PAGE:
Understanding the microbiome
knowledge for everyone
Understanding the microbiome
Recording of the lecture by Professor Arne Astrup, MD, DMSc


Research into the microbiome has only just begun!
We make important decisions from our gut, because we "trust" our gut feeling. The stomach and intestines are not only considered our second brain for this reason. Experts call this the gut-brain axis, whose communication mechanisms have already been described. What is new in this chain of interaction is the microbiome. This is because the intestinal flora has significantly more important influences on metabolic health than previously assumed. Today, we therefore speak of the "microbiome-gut-brain axis" as a signalling pathway between the peripheral intestinal functional units and various centres of the brain, such as those responsible for the feeling of hunger and satiety. Prof. Arne Astrup provided breaking news on this topic in the Biogena Academy's lecture series "Knowledge Creates Health". 

As head of the Department of Nutrition, Exercise and Sport at the University of Copenhagen, Astrup primarily researches the effects of different diets on the success of losing weight in overweight people and diabetics. Right at the beginning of his lecture, he stated that there is no "best diet" and at the same time criticised prevailing generalisations in the field of nutritional medicine. The reality is far more complex. 

Nutrition in the focus of research
In the past, Prof. Astrup compared different diets and evaluated their benefits for weight loss. He focused in particular on the so-called "New Nordic Diet", a modified form of the Mediterranean diet, which replaced olive oil with canola or rapeseed oil, for example, and was generally oriented towards regionally available foods from Scandinavian countries. The subjects were divided into different intervention groups and received either a hypocaloric high-carbohydrate/low-fat diet or a low-carbohydrate/high-fat diet. The result: both groups were able to record weight losses, but significant differences between the two diets were absent. However, if the test persons were divided according to their fasting blood glucose level for the evaluation, it quickly became apparent that the level of carbohydrate intake did have a relevant influence on weight loss. People with prediabetes and diabetes were able to lose a lot of weight by following a low-carbohydrate diet, while overweight people with normal blood sugar levels even gained weight - despite a hypocaloric diet. How can this circumstance be explained?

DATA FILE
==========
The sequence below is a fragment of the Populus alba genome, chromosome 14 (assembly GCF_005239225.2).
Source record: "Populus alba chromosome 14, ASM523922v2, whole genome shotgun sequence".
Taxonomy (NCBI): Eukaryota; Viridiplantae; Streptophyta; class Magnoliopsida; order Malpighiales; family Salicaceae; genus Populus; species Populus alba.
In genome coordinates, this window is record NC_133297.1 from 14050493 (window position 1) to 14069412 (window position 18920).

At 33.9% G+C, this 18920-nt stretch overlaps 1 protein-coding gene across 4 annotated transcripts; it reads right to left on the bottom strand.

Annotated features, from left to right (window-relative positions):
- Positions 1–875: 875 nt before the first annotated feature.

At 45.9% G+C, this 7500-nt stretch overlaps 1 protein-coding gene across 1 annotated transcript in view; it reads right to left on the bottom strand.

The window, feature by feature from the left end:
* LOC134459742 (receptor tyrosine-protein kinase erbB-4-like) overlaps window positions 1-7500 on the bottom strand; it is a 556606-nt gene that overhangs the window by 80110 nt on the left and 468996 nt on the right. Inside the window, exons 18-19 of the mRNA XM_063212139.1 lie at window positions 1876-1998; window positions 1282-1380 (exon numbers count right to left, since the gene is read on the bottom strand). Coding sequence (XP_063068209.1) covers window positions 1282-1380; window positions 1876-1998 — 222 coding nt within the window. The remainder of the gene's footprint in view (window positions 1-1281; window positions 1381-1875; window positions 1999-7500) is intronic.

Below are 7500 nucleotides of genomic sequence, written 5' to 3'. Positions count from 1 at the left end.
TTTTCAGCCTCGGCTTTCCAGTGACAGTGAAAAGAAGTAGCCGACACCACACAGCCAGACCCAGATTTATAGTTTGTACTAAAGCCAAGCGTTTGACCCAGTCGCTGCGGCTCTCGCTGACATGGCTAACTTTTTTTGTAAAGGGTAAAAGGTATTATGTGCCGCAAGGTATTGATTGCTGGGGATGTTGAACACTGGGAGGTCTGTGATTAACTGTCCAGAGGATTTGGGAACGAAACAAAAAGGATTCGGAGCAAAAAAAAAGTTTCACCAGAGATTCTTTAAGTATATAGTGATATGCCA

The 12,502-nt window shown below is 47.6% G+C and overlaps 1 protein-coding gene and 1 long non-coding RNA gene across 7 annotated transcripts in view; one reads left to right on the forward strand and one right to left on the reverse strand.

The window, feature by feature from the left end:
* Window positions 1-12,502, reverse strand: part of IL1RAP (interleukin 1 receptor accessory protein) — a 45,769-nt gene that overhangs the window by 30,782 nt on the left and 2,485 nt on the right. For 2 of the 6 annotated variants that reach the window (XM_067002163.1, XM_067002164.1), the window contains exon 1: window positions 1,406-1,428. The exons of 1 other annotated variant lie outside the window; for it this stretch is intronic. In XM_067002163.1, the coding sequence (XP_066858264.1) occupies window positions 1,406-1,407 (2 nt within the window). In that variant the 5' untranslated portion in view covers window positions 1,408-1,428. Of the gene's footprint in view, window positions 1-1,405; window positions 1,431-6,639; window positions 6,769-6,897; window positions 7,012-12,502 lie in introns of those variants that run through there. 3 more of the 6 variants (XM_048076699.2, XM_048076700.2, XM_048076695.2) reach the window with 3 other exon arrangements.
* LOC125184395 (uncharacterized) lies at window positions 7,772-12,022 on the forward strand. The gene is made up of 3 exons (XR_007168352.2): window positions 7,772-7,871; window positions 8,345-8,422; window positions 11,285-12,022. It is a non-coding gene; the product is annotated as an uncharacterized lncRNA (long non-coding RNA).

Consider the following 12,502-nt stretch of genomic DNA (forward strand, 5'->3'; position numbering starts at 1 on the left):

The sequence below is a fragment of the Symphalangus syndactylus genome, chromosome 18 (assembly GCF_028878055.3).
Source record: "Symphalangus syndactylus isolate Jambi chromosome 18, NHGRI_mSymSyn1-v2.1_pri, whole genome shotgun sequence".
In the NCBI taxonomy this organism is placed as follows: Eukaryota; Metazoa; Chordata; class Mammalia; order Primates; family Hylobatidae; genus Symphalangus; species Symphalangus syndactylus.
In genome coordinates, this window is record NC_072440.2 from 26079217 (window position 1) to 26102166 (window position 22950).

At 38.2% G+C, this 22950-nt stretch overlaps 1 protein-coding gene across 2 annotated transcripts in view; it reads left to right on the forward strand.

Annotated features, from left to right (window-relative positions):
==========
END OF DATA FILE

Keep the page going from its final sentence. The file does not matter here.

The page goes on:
Microorganisms as the key to weight loss
This is where the microbiome comes into play. If one divides the bacterial ecosystem of the human intestinal flora according to so-called enterotypes, bacteria of the strains Bacteroides, Prevotella and Ruminococcus in particular come to the fore, whereby Bacteroides and Prevotella seem to have special relevance in the context of metabolic health. A dominance of Bacteroides can be observed mainly as a result of a typical western diet, Prevotella is primarily found in people who favour a high-fibre diet. 

Recently, Prof. Astrup published his research findings in the International Journal of Obesity regarding these two enterotypes and their role in weight loss. He showed that the ratio of Prevotella to Bacteroides is the linchpin of a successful intervention in people with obesity. The higher the ratio of Prevotella to Bacteroides, the greater the effect of a high-fibre New Nordic Diet on fat mass loss. If, on the other hand, bacteria of the Bacteroides strain predominate, targeted interventions - despite calorie deficit - can be unsuccessful, which Prof. Astrup was able to show in his study. A Chinese research team investigated the underlying mechanism and showed that ingested dietary fibre is fermented and metabolised differently by Prevotella and Bacteroides. Prevotella produced a 3-fold higher amount of propionate compared to Bacteroides and also showed an overall higher production of the short-chain fatty acids acetate, propionate and butyrate. This suggests a more effective use of dietary fibre by Prevotella, which is in line with previous research findings.



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